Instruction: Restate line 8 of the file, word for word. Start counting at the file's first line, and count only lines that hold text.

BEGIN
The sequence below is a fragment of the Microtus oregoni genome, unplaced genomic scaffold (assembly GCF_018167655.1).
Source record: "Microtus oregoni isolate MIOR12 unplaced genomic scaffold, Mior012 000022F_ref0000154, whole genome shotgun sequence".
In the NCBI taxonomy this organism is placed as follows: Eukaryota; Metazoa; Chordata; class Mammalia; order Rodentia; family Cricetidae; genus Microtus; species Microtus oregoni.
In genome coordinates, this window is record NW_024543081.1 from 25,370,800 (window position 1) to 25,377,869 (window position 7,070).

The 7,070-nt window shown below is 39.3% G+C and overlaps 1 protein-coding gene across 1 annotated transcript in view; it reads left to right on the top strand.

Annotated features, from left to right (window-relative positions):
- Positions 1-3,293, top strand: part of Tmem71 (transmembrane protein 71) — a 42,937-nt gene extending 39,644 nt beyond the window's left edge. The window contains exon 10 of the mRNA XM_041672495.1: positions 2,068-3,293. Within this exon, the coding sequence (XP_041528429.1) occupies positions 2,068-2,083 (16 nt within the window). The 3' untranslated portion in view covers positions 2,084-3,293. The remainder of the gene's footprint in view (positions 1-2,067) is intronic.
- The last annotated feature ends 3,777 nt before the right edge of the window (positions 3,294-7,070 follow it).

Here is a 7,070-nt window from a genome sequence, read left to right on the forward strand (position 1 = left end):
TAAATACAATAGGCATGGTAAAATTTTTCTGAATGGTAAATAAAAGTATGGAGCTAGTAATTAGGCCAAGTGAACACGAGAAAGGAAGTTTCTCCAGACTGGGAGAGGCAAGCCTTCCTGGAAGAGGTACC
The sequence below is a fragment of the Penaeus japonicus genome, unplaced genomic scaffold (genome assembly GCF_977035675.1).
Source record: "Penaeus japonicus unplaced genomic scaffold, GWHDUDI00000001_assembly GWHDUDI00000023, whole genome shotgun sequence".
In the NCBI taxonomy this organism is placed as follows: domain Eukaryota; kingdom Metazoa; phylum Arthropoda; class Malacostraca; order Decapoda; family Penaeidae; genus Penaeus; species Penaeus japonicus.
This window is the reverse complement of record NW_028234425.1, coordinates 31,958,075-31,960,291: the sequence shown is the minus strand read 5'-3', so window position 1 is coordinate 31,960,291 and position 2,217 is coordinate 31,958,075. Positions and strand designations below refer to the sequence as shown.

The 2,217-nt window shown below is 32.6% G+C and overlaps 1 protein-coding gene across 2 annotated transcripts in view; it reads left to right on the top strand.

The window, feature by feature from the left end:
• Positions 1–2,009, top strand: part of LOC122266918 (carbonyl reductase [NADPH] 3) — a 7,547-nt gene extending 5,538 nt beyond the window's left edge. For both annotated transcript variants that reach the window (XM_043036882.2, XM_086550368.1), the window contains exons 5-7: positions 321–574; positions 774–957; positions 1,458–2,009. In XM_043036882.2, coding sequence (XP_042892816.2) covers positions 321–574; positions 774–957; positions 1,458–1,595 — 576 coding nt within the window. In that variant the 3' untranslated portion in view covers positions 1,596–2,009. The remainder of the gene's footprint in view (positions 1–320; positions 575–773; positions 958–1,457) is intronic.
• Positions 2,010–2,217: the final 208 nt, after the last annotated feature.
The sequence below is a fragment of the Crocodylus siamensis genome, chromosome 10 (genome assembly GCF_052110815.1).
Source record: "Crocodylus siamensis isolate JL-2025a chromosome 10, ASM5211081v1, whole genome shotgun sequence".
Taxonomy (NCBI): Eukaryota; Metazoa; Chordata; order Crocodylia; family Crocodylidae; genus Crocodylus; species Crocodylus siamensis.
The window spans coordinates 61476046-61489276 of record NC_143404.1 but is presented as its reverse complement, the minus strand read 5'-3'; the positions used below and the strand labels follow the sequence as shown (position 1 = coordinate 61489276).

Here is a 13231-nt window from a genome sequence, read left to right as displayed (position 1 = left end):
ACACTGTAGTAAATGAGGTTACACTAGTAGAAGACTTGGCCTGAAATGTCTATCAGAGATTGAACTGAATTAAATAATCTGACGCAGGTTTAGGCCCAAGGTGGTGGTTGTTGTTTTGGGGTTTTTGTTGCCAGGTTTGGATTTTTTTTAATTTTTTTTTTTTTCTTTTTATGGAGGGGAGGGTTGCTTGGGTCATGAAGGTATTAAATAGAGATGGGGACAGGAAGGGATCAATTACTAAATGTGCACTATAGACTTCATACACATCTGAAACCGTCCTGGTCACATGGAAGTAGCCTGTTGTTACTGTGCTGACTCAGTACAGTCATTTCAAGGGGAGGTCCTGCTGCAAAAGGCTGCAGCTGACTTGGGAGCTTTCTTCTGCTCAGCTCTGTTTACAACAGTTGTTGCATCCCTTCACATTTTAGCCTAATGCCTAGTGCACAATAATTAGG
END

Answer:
- The last annotated feature ends 3,777 nt before the right edge of the window (positions 3,294-7,070 follow it).